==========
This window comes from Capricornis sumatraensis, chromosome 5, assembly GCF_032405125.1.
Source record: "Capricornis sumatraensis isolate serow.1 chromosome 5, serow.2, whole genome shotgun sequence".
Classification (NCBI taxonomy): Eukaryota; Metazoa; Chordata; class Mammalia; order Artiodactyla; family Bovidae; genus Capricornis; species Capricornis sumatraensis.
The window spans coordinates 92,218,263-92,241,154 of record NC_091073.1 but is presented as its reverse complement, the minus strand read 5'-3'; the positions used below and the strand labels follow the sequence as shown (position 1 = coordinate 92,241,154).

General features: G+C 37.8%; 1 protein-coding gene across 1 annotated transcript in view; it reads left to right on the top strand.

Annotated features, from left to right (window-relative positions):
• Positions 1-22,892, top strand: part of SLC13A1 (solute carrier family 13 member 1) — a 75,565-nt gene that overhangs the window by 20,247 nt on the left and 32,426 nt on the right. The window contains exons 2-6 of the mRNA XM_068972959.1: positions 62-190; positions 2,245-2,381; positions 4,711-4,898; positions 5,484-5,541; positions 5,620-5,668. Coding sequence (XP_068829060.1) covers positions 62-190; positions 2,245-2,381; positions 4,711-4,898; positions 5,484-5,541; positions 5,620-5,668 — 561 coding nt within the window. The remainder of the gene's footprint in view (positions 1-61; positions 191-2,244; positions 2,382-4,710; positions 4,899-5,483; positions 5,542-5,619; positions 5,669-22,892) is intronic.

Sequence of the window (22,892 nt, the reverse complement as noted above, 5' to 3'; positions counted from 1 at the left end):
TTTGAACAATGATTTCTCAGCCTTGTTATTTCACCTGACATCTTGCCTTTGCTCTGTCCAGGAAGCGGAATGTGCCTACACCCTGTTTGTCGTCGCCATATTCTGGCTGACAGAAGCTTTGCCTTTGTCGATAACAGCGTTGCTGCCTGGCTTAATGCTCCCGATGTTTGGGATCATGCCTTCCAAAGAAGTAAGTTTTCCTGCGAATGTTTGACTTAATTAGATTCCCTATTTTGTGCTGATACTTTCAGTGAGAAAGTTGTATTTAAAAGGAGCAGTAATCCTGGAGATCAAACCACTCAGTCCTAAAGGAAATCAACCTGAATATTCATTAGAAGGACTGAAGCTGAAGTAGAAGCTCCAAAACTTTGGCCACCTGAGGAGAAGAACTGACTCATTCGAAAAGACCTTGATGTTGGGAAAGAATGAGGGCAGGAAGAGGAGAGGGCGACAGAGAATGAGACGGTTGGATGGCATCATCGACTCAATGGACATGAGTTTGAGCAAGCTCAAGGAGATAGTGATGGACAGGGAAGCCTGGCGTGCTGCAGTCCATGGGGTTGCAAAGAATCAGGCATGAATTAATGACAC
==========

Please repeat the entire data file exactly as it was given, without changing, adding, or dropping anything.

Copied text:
This window comes from Capricornis sumatraensis, chromosome 5, assembly GCF_032405125.1.
Source record: "Capricornis sumatraensis isolate serow.1 chromosome 5, serow.2, whole genome shotgun sequence".
Classification (NCBI taxonomy): Eukaryota; Metazoa; Chordata; class Mammalia; order Artiodactyla; family Bovidae; genus Capricornis; species Capricornis sumatraensis.
The window spans coordinates 92,218,263-92,241,154 of record NC_091073.1 but is presented as its reverse complement, the minus strand read 5'-3'; the positions used below and the strand labels follow the sequence as shown (position 1 = coordinate 92,241,154).

General features: G+C 37.8%; 1 protein-coding gene across 1 annotated transcript in view; it reads left to right on the top strand.

Annotated features, from left to right (window-relative positions):
• Positions 1-22,892, top strand: part of SLC13A1 (solute carrier family 13 member 1) — a 75,565-nt gene that overhangs the window by 20,247 nt on the left and 32,426 nt on the right. The window contains exons 2-6 of the mRNA XM_068972959.1: positions 62-190; positions 2,245-2,381; positions 4,711-4,898; positions 5,484-5,541; positions 5,620-5,668. Coding sequence (XP_068829060.1) covers positions 62-190; positions 2,245-2,381; positions 4,711-4,898; positions 5,484-5,541; positions 5,620-5,668 — 561 coding nt within the window. The remainder of the gene's footprint in view (positions 1-61; positions 191-2,244; positions 2,382-4,710; positions 4,899-5,483; positions 5,542-5,619; positions 5,669-22,892) is intronic.

Sequence of the window (22,892 nt, the reverse complement as noted above, 5' to 3'; positions counted from 1 at the left end):
TTTGAACAATGATTTCTCAGCCTTGTTATTTCACCTGACATCTTGCCTTTGCTCTGTCCAGGAAGCGGAATGTGCCTACACCCTGTTTGTCGTCGCCATATTCTGGCTGACAGAAGCTTTGCCTTTGTCGATAACAGCGTTGCTGCCTGGCTTAATGCTCCCGATGTTTGGGATCATGCCTTCCAAAGAAGTAAGTTTTCCTGCGAATGTTTGACTTAATTAGATTCCCTATTTTGTGCTGATACTTTCAGTGAGAAAGTTGTATTTAAAAGGAGCAGTAATCCTGGAGATCAAACCACTCAGTCCTAAAGGAAATCAACCTGAATATTCATTAGAAGGACTGAAGCTGAAGTAGAAGCTCCAAAACTTTGGCCACCTGAGGAGAAGAACTGACTCATTCGAAAAGACCTTGATGTTGGGAAAGAATGAGGGCAGGAAGAGGAGAGGGCGACAGAGAATGAGACGGTTGGATGGCATCATCGACTCAATGGACATGAGTTTGAGCAAGCTCAAGGAGATAGTGATGGACAGGGAAGCCTGGCGTGCTGCAGTCCATGGGGTTGCAAAGAATCAGGCATGAATTAATGACAC